He is one of the best gastroenterology doctors I have ever visited. Took my uncle for stomach pain, the doctor did endoscopy & colonoscopy, diagnosed the problem as large intestine cancer, the doctor asked a...
The doctor is extremely professional and polite. He explains the problem patiently and does not prescribe unnecessary medication. He gives priority to the patient's well-being over everything. I Will definitely recommend him
I have referred/recommended a couple of my relatives and friends to this Dr (Dr. Srujan Kumar Dasyam). I say that the diagnosis and treatment are good and also Dr listens patiently in understanding the patient's...
Apoorva Reddy Panyala
Table Of Contents
- What is Constipation?
- What Causes Constipation?
- How is Constipation Diagnosed?
- What are the Complications of Constipation?
- What is the Treatment for Constipation?
What is Constipation?
Constipation is generally described as having fewer than three bowel movements a week. Constipation occurs when passing stools is difficult or when you pass stool less often than usual. It affects almost everyone at some point in their lives and is easily treatable.
What Causes Constipation?
Constipation occurs when waste or stool passes too slowly through the digestive system or is not adequately removed from the rectum, causing the stool to become stiff and dry.
Constipation can be caused by many factors, some of which are:
Colon or rectum obstructions-Stool movement may slow down due to obstructions in the colon or rectum. The following are some of the causes:
- The skin around the anus has a few minor rips in it (anal fissure)
- An obstruction in the intestines (bowel obstruction)
- Bowel stricture
- Cancer of the rectal mucosa
Nerve problems in the area of the colon and rectum
- Multiple sclerosis
- Parkinson’s disease
- Spinal cord injury
Difficulty with the muscles involved in the elimination of waste
- Obstruction of bowel movement because of the inability to relax the pelvic muscles.
- Pelvic muscles that don’t relax and contract properly
- Weakening of pelvic muscles
There can be some other factors too:
- Changes in eating habits
- Not getting enough water or fibre in the diet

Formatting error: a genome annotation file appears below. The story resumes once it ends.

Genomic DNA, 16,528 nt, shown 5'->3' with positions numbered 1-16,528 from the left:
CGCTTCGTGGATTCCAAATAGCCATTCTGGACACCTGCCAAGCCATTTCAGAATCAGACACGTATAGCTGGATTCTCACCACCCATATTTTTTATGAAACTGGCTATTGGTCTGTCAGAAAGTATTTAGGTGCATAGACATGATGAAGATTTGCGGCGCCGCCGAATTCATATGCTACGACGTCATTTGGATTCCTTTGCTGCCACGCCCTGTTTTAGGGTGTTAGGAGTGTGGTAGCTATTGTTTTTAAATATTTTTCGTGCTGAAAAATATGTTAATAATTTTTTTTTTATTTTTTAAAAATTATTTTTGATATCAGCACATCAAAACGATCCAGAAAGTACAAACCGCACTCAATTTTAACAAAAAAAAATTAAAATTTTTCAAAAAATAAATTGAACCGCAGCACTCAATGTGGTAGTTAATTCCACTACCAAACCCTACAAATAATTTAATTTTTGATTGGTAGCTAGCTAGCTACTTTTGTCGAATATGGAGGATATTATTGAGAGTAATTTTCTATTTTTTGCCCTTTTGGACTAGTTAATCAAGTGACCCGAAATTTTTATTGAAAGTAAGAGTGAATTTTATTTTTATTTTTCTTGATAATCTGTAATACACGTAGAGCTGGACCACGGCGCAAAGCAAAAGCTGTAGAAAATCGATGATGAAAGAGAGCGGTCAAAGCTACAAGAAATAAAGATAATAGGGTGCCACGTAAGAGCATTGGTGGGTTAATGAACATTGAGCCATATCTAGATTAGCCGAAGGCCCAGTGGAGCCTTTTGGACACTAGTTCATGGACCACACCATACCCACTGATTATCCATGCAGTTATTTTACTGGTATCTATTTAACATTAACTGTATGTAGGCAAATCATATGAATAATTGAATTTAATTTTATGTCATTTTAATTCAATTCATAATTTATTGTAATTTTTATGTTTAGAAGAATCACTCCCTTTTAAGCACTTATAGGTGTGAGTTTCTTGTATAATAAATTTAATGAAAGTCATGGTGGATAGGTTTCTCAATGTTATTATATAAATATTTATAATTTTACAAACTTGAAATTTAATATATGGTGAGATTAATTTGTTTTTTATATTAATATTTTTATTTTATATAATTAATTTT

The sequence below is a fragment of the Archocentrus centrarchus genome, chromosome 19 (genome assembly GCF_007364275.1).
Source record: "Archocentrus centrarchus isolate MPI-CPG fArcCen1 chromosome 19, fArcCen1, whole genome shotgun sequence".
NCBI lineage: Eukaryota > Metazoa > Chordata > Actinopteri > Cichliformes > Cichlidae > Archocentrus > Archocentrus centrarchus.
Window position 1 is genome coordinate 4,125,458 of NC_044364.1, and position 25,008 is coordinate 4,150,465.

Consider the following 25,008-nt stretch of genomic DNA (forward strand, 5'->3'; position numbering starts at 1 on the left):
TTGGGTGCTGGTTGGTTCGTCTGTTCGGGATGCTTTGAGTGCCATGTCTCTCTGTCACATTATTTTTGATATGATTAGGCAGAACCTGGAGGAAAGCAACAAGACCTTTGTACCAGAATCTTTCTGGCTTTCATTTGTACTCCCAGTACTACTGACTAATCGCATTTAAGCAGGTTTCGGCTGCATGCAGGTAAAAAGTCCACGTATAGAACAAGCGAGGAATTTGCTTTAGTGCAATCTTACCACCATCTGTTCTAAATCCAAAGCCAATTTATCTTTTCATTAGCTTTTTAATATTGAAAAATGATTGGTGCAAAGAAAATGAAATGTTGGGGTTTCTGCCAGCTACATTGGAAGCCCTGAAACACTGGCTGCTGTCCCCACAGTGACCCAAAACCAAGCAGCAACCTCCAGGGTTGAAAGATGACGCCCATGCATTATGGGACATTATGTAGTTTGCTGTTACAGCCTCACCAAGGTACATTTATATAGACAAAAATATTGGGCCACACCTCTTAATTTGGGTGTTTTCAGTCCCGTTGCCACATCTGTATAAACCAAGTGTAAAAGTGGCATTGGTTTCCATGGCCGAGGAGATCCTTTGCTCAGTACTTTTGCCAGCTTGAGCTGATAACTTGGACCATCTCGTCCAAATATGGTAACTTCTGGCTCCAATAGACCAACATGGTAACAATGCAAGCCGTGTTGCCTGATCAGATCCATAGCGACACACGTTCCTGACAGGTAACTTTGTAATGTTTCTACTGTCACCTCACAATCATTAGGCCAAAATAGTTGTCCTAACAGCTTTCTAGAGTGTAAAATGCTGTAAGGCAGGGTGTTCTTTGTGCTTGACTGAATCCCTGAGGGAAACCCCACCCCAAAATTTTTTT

- consuming large amounts of dairy goods
- Being inactive
- Procrastinating the desire to poop
- Excessive usage of laxatives
- Strong pain drugs such as narcotics, antidepressants, and iron pills
- Calcium or aluminium-based antacid medications
- Anorexia nervosa
- Irritable bowel syndrome (IBS)
- Problems with the muscles in the digestive system
- Colon cancer
- Parkinson’s disease and multiple sclerosis
- Thyroid insufficiency (called hypothyroidism)
- Hypercalcemia, an excess of calcium in the blood.
How is Constipation Diagnosed?
Tests and procedures include:
- Blood tests-To look for low thyroid (hypothyroidism) or high calcium levels.
- X-ray-To check if there is any blockage in the intestine.
- Examination of the rectum and colon- In this procedure, your doctor inserts a lighted, flexible tube into your anus to examine your rectum and the lower portion of your colon.
- Examination of the rectum and entire colon (colonoscopy)
- Evaluation of anal sphincter muscle function
- Evaluation of anal sphincter muscle speed
- An X-ray of the rectum during defecation (defecography)
- MRI defecography
What are the Complications of Constipation?
Complications of chronic constipation include:
- Hemorrhoids – Straining of anus during bowel movement may cause swelling in the veins in and around the anus.
- Anal fissure-A large or complex stool can cause tiny tears in the anus.
- Faecal impaction-Chronic constipation may cause an accumulation of hardened stool that can get stuck in the intestines.
- Rectal prolapse
What is the Treatment for Constipation?
Chronic constipation is generally treated with dietary and lifestyle modifications to speed up the passage of stool through the intestines. If such modifications are ineffective, medications and surgery are prescribed.
Changes in diet and lifestyle include:
- Increasing the amount of fibre consumption.
- Exercising at least more than four times a week.
- Use of laxatives and fibre supplements
- Medications that can draw water to the intestines
- Training of pelvic muscles